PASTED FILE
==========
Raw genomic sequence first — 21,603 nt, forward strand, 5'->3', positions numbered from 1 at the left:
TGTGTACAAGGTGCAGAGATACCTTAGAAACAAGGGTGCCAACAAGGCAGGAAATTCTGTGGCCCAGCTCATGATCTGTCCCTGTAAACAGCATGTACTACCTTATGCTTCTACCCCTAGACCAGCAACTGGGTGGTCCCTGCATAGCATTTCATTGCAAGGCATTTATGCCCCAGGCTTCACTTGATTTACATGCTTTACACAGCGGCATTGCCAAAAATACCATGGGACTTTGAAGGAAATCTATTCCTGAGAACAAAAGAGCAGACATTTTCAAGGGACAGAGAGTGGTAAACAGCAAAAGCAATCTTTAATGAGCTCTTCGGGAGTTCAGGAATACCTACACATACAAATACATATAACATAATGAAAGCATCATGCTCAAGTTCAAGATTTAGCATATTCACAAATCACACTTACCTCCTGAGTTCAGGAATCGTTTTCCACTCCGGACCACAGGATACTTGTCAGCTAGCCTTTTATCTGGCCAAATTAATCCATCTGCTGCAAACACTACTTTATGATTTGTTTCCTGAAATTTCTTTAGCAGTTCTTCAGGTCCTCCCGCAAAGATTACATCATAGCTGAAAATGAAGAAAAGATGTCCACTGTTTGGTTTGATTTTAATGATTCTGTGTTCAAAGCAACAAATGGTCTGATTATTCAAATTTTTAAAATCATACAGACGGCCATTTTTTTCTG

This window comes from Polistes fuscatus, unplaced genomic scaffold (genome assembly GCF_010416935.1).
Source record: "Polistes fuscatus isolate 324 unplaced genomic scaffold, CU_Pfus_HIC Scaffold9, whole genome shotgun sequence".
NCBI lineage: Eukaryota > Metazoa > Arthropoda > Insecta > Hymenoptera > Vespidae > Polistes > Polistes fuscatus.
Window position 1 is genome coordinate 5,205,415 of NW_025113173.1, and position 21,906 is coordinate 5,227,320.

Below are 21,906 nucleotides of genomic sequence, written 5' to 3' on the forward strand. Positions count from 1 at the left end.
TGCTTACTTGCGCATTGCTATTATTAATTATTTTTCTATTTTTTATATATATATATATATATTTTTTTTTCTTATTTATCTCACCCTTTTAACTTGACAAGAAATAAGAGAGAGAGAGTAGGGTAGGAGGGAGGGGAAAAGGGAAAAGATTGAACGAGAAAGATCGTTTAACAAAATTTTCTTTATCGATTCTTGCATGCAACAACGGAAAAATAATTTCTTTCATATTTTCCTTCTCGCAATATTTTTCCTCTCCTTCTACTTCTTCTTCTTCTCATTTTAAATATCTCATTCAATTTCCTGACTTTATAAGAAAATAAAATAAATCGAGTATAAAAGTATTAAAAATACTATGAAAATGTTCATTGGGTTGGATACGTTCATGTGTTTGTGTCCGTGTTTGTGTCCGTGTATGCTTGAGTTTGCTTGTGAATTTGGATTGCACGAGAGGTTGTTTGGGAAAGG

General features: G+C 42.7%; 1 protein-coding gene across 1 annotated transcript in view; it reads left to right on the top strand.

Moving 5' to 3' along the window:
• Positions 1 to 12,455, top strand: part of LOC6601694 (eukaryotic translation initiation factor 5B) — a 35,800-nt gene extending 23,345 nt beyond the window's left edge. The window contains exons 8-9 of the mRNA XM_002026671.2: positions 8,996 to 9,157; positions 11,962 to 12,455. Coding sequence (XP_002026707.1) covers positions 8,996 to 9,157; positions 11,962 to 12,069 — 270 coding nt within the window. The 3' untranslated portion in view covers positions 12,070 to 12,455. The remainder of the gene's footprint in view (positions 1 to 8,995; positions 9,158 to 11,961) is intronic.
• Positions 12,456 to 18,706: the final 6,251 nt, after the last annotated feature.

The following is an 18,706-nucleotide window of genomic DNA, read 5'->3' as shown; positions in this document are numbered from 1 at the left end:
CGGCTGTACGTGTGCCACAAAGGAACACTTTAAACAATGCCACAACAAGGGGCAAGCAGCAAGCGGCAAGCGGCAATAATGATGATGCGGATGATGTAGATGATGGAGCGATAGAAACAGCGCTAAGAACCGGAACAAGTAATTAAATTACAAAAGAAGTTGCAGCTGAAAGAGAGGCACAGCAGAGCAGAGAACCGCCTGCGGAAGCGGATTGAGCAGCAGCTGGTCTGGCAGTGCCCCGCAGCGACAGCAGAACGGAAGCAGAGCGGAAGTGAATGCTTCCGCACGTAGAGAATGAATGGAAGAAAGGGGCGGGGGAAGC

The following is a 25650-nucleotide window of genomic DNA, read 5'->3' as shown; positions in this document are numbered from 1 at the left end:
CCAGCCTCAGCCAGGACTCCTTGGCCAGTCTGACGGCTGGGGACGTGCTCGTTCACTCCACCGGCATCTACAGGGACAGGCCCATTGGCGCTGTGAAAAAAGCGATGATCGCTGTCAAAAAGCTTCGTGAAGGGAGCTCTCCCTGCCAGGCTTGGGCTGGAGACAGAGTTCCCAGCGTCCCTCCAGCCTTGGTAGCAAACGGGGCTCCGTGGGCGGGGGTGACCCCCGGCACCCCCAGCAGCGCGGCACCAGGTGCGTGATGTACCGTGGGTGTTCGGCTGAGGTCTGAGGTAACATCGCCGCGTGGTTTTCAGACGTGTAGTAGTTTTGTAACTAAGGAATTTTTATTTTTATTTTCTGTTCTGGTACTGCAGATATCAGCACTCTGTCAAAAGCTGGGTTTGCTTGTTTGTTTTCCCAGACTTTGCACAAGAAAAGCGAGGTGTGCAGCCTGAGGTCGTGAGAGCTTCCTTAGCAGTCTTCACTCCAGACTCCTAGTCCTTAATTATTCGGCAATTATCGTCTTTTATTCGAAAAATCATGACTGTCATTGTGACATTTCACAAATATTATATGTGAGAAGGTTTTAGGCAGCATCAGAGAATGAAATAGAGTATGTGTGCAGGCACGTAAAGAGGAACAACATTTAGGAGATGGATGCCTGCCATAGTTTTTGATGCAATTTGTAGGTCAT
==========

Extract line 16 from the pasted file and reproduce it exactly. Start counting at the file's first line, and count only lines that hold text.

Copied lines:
CCAGCCTCAGCCAGGACTCCTTGGCCAGTCTGACGGCTGGGGACGTGCTCGTTCACTCCACCGGCATCTACAGGGACAGGCCCATTGGCGCTGTGAAAAAAGCGATGATCGCTGTCAAAAAGCTTCGTGAAGGGAGCTCTCCCTGCCAGGCTTGGGCTGGAGACAGAGTTCCCAGCGTCCCTCCAGCCTTGGTAGCAAACGGGGCTCCGTGGGCGGGGGTGACCCCCGGCACCCCCAGCAGCGCGGCACCAGGTGCGTGATGTACCGTGGGTGTTCGGCTGAGGTCTGAGGTAACATCGCCGCGTGGTTTTCAGACGTGTAGTAGTTTTGTAACTAAGGAATTTTTATTTTTATTTTCTGTTCTGGTACTGCAGATATCAGCACTCTGTCAAAAGCTGGGTTTGCTTGTTTGTTTTCCCAGACTTTGCACAAGAAAAGCGAGGTGTGCAGCCTGAGGTCGTGAGAGCTTCCTTAGCAGTCTTCACTCCAGACTCCTAGTCCTTAATTATTCGGCAATTATCGTCTTTTATTCGAAAAATCATGACTGTCATTGTGACATTTCACAAATATTATATGTGAGAAGGTTTTAGGCAGCATCAGAGAATGAAATAGAGTATGTGTGCAGGCACGTAAAGAGGAACAACATTTAGGAGATGGATGCCTGCCATAGTTTTTGATGCAATTTGTAGGTCAT